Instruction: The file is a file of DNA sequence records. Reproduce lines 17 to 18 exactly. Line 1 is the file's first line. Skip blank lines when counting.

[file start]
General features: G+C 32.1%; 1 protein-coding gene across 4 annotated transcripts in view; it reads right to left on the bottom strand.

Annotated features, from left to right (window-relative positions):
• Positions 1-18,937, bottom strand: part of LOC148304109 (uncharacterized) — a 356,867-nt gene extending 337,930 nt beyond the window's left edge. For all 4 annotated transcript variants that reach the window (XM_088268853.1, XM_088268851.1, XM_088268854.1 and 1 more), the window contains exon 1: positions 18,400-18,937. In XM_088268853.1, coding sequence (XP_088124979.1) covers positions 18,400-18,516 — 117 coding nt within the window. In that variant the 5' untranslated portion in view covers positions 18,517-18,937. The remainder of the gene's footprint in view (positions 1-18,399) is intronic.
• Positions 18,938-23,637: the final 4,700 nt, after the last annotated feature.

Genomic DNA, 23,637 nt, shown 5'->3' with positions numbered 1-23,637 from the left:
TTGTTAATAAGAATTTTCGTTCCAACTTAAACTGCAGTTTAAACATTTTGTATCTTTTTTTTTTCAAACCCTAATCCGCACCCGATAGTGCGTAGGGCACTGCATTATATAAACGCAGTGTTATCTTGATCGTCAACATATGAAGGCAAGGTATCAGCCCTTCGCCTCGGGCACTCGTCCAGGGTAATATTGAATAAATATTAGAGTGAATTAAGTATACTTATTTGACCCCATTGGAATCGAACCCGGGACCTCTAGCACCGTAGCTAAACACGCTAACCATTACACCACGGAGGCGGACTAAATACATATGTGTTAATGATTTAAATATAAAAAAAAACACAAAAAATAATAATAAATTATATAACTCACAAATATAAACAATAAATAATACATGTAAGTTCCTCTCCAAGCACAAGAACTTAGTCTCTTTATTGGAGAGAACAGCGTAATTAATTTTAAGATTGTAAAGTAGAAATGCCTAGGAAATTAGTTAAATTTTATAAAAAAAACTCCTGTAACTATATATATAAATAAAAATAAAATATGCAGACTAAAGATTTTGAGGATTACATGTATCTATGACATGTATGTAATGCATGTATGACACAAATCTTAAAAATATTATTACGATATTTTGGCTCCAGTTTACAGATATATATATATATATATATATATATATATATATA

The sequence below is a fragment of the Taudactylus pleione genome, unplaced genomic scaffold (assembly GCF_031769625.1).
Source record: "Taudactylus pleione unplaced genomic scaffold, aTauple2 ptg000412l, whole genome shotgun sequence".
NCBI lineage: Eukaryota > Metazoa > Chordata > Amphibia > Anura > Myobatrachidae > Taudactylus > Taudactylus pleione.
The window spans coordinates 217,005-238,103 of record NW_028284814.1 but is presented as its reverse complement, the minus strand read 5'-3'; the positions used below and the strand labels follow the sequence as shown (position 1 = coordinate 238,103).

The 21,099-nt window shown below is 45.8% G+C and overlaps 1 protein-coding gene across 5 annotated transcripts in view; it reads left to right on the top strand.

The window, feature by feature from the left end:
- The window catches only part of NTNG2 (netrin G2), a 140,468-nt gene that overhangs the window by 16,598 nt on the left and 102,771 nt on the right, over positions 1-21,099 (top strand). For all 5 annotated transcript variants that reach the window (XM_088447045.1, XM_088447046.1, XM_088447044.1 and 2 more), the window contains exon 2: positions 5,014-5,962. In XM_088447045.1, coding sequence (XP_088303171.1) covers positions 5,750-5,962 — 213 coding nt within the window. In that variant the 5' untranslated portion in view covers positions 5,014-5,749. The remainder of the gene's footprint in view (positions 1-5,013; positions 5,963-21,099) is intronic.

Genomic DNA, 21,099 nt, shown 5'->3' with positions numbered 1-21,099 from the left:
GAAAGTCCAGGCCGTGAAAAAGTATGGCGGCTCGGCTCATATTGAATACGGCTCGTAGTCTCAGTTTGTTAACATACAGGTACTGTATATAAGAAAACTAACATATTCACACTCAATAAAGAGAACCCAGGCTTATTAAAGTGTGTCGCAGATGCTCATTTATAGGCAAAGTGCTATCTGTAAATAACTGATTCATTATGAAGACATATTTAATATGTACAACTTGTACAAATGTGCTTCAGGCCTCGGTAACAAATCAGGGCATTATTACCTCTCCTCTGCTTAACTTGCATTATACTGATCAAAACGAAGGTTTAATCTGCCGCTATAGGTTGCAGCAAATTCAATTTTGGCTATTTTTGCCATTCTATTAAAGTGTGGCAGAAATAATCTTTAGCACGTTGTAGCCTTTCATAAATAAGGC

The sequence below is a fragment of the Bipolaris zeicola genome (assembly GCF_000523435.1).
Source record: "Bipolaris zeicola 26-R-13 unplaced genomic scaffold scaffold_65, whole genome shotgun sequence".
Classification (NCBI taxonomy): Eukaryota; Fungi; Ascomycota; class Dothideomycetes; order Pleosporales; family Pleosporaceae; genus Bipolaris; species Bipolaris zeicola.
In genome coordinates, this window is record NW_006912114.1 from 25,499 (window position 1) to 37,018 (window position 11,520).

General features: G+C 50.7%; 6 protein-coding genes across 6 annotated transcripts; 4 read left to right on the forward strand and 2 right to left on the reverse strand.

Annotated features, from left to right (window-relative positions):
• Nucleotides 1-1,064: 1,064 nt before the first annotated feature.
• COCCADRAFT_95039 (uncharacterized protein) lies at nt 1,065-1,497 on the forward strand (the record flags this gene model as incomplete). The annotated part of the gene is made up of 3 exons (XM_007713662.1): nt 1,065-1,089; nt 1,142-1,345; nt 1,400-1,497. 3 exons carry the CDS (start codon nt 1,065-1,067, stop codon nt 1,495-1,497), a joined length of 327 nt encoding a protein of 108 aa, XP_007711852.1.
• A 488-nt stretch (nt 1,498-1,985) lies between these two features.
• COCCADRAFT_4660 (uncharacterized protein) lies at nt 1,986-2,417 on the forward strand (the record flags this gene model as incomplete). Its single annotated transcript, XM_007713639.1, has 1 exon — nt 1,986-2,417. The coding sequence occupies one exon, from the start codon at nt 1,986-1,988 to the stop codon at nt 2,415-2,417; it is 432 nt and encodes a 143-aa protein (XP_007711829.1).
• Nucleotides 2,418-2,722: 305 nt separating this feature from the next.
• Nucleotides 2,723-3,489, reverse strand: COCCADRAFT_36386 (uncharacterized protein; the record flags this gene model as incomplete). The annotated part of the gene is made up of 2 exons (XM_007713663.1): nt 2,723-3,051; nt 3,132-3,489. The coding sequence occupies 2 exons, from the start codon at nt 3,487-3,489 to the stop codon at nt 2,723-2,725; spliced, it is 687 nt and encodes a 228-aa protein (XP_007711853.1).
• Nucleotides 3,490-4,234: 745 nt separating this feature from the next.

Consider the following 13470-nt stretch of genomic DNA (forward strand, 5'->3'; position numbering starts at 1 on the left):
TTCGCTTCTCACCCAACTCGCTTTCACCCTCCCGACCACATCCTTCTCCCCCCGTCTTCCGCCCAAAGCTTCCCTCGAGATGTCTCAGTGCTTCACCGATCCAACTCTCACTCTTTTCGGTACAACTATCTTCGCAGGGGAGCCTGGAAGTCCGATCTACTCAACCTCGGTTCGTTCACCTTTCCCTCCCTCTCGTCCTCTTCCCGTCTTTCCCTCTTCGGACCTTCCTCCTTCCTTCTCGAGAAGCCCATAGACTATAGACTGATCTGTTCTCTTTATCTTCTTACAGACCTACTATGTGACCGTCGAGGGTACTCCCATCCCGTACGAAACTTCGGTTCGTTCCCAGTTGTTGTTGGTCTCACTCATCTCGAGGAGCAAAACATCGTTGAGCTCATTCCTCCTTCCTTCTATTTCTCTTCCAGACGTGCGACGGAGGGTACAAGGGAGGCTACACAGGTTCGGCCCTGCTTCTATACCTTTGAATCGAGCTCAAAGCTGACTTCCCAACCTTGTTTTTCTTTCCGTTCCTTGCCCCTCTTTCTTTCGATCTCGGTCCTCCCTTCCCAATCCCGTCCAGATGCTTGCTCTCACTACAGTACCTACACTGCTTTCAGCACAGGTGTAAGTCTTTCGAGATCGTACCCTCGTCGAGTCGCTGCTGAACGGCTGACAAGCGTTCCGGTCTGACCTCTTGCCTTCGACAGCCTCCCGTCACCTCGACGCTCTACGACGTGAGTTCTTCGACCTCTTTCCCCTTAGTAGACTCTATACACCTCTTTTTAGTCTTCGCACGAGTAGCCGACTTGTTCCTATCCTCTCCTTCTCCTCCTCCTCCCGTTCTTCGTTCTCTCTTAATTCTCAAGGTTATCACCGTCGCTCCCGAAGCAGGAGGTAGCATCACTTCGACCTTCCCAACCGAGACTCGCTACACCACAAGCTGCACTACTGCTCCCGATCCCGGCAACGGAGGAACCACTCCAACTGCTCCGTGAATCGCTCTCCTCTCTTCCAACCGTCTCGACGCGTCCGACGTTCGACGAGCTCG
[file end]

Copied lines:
Source record: "Bipolaris zeicola 26-R-13 unplaced genomic scaffold scaffold_65, whole genome shotgun sequence".
Classification (NCBI taxonomy): Eukaryota; Fungi; Ascomycota; class Dothideomycetes; order Pleosporales; family Pleosporaceae; genus Bipolaris; species Bipolaris zeicola.